I am aghast to find myself in agreement with Alexander McKay (Letters, 15 September), but he is correct: the British honours system is odious. He is impertinent, therefore, to assume I make an exception for Sean Connery, even though I admire the way the latter has supported the independence movement for many years. I do not.
Likewise, I’ll wager Mr McKay has not a shred of evidence that the SNP “pleaded” for Connery’s knighthood.
Everyone knows that the honours system – in particular knighthoods and peerages – is blatantly used by the British establishment to reward time servers (with some honourable exceptions) who can be relied upon to bolster that establishment.
That is one reason I argued (Letters, 14 September) that a knighthood for Andy Murray would be absurd.
I note that Mr McKay does not refute my suspicion that the motivation behind that proposal would be to ensure, as far as possible, that this great “British” sportsman does not step out of line before the referendum.
A Scottish honours system will no doubt evolve in due course. Something along the lines of the Medal of Freedom (USA) or Legion of Honour (France) will do nicely.
It IS fitting that the people of the Scottish towns and cities to which our Olympic heroes and heroines belong should have turned out in such large numbers to acclaim their achievements. The bond between the athletes and their communities is strong and this was particularly exemplified with the reception given to Andy Murray by the people of Dunblane.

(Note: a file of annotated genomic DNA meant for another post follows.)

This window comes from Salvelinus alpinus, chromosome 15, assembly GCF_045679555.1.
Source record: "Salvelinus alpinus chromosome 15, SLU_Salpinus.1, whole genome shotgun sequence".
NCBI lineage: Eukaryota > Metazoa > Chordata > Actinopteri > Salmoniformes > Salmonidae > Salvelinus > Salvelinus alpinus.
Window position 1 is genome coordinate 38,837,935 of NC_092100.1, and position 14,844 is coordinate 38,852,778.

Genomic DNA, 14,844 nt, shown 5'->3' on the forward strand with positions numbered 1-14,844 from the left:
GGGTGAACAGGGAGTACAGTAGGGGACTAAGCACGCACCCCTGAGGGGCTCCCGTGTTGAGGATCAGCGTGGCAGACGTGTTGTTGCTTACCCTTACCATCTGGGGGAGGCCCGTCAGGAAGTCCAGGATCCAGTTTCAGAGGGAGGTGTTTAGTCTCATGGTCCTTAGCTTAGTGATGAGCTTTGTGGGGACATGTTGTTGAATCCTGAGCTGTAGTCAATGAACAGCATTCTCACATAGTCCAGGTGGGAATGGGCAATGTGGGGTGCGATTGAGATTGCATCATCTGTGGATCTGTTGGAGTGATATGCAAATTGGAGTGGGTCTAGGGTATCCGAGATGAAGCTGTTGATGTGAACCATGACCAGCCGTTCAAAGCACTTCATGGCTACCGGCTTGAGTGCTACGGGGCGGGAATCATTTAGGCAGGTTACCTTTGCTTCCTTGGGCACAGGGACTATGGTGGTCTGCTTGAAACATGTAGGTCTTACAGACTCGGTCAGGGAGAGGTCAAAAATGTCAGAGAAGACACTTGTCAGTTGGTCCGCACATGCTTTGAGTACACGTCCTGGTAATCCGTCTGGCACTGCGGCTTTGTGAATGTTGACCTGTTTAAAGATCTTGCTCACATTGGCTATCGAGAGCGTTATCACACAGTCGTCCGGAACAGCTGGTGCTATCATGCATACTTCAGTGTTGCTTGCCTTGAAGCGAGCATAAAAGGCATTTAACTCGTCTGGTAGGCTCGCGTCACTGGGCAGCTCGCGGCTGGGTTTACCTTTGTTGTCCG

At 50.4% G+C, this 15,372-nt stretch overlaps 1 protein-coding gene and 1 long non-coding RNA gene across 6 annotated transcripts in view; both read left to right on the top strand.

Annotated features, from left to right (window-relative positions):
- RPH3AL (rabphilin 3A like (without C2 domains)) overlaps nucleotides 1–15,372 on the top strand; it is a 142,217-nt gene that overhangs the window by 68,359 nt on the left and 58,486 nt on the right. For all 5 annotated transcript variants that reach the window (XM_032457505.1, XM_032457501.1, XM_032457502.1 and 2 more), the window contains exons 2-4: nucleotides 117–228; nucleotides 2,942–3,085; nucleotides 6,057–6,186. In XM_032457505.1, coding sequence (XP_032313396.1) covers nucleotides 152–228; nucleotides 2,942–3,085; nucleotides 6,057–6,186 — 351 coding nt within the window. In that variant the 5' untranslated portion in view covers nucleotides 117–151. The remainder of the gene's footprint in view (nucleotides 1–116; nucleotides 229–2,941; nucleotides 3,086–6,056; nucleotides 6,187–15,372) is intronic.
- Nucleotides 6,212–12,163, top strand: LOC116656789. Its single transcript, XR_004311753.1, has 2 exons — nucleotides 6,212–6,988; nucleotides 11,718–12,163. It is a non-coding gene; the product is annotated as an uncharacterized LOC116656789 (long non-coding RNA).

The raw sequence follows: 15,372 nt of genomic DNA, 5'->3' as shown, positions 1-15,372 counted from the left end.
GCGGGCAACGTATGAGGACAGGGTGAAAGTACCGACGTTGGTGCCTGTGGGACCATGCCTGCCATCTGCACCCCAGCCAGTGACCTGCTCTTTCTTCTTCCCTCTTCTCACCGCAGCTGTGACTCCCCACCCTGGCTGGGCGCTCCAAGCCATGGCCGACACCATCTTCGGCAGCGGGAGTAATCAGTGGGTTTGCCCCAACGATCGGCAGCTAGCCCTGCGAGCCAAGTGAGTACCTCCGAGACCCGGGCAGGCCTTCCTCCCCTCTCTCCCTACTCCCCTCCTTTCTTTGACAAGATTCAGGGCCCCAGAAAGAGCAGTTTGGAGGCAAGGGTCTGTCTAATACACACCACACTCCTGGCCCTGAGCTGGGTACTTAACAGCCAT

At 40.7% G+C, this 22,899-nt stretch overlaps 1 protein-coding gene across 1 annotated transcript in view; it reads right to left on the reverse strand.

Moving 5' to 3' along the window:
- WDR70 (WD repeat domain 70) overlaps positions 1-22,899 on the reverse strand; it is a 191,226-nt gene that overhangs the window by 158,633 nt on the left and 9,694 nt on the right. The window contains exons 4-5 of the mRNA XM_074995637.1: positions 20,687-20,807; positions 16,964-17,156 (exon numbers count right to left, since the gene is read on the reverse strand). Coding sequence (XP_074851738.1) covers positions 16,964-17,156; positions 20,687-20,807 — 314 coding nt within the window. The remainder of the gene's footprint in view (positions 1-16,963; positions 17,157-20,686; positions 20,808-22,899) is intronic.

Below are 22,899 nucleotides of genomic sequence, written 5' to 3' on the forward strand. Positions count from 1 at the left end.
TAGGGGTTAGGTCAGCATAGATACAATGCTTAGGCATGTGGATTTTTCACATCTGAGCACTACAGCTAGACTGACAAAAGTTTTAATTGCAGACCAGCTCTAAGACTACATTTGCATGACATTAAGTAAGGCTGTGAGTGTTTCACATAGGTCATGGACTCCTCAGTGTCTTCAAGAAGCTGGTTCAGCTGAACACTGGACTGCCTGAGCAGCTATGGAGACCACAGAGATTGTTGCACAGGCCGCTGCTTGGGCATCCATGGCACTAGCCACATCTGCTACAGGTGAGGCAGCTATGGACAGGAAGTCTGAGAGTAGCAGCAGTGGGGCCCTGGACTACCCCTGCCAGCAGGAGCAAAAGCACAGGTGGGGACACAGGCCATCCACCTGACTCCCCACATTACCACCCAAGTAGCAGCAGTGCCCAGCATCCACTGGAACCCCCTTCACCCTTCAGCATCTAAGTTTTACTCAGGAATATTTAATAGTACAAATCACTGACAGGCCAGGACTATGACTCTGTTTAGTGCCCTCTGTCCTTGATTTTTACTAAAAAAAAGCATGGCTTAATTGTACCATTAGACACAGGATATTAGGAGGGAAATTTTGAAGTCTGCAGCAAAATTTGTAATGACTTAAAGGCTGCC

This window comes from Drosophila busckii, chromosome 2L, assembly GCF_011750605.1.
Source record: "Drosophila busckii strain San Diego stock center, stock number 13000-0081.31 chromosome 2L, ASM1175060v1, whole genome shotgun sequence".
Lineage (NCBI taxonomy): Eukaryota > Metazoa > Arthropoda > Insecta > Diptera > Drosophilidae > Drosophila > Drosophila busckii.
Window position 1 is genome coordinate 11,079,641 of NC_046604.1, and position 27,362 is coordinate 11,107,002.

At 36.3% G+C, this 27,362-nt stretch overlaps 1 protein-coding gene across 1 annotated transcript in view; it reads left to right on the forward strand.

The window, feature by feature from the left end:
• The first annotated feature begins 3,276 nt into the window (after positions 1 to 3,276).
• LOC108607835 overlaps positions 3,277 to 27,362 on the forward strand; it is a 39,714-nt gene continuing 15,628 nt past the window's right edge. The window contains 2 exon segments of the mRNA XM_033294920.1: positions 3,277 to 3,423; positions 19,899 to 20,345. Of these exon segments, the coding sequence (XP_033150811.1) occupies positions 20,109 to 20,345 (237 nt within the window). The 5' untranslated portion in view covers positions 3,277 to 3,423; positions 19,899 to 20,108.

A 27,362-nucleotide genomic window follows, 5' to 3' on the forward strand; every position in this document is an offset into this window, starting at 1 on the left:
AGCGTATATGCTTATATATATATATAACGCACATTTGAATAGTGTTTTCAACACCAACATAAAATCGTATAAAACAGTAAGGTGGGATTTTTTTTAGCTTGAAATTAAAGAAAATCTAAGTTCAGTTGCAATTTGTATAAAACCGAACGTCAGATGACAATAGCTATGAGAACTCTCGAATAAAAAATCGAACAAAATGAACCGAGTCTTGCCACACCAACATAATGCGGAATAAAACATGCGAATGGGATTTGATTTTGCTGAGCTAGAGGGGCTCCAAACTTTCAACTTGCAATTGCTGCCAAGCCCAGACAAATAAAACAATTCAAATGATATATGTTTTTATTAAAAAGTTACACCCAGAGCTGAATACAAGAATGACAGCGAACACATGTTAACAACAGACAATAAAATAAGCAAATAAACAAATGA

The local community has shared the ups and downs of Andy’s career and it was great that he turned up to thank the people of his home town for the support he has been given over the years.
The Olympians are a credit to their communities, Scotland and Britain and it is important that these people are applauded for their sporting success and not used as a political football.
I am afraid David McEwan Hill (Letters, 17 September) has it the wrong way round. It was not those booing the First Minister in Glasgow who were making political points. It was Alex Salmond himself.
Why he thought it necessary to be there and make speeches on that occasion speaks volumes about his character. This was an occasion for the athletes.
It was day for politicians on the make to stay clear. Yet, like a moth to flame, the ego of Alex Salmond could not resist the cameras and crowds.
It is this fatal weakness for following every passing band wagon and camera that led to the deserved booing he received and his own fate is likely to be similar to the flame-attracted moth. His reception may be a mild taster of what will follow if he tries to cash in politically at the Commonwealth Games.
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